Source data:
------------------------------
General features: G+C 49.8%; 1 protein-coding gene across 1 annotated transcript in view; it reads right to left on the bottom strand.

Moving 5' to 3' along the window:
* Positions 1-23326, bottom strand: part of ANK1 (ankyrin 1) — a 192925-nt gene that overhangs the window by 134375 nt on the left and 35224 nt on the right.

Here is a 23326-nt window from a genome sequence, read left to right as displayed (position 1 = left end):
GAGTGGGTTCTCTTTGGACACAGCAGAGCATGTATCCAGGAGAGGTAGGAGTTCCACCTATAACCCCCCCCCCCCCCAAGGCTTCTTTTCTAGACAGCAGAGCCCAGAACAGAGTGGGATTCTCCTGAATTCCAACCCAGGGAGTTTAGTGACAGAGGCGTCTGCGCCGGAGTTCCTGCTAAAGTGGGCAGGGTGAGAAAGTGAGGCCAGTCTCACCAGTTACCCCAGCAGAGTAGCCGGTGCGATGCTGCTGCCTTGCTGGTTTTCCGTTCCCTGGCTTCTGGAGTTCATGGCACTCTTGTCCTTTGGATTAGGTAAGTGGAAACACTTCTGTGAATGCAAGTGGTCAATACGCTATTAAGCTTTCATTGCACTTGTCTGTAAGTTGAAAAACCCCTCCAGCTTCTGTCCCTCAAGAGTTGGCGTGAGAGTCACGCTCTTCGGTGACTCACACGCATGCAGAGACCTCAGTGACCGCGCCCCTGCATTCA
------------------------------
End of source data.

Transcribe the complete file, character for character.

General features: G+C 49.8%; 1 protein-coding gene across 1 annotated transcript in view; it reads right to left on the bottom strand.

Moving 5' to 3' along the window:
* Positions 1-23326, bottom strand: part of ANK1 (ankyrin 1) — a 192925-nt gene that overhangs the window by 134375 nt on the left and 35224 nt on the right.

Here is a 23326-nt window from a genome sequence, read left to right as displayed (position 1 = left end):
GAGTGGGTTCTCTTTGGACACAGCAGAGCATGTATCCAGGAGAGGTAGGAGTTCCACCTATAACCCCCCCCCCCCCCAAGGCTTCTTTTCTAGACAGCAGAGCCCAGAACAGAGTGGGATTCTCCTGAATTCCAACCCAGGGAGTTTAGTGACAGAGGCGTCTGCGCCGGAGTTCCTGCTAAAGTGGGCAGGGTGAGAAAGTGAGGCCAGTCTCACCAGTTACCCCAGCAGAGTAGCCGGTGCGATGCTGCTGCCTTGCTGGTTTTCCGTTCCCTGGCTTCTGGAGTTCATGGCACTCTTGTCCTTTGGATTAGGTAAGTGGAAACACTTCTGTGAATGCAAGTGGTCAATACGCTATTAAGCTTTCATTGCACTTGTCTGTAAGTTGAAAAACCCCTCCAGCTTCTGTCCCTCAAGAGTTGGCGTGAGAGTCACGCTCTTCGGTGACTCACACGCATGCAGAGACCTCAGTGACCGCGCCCCTGCATTCA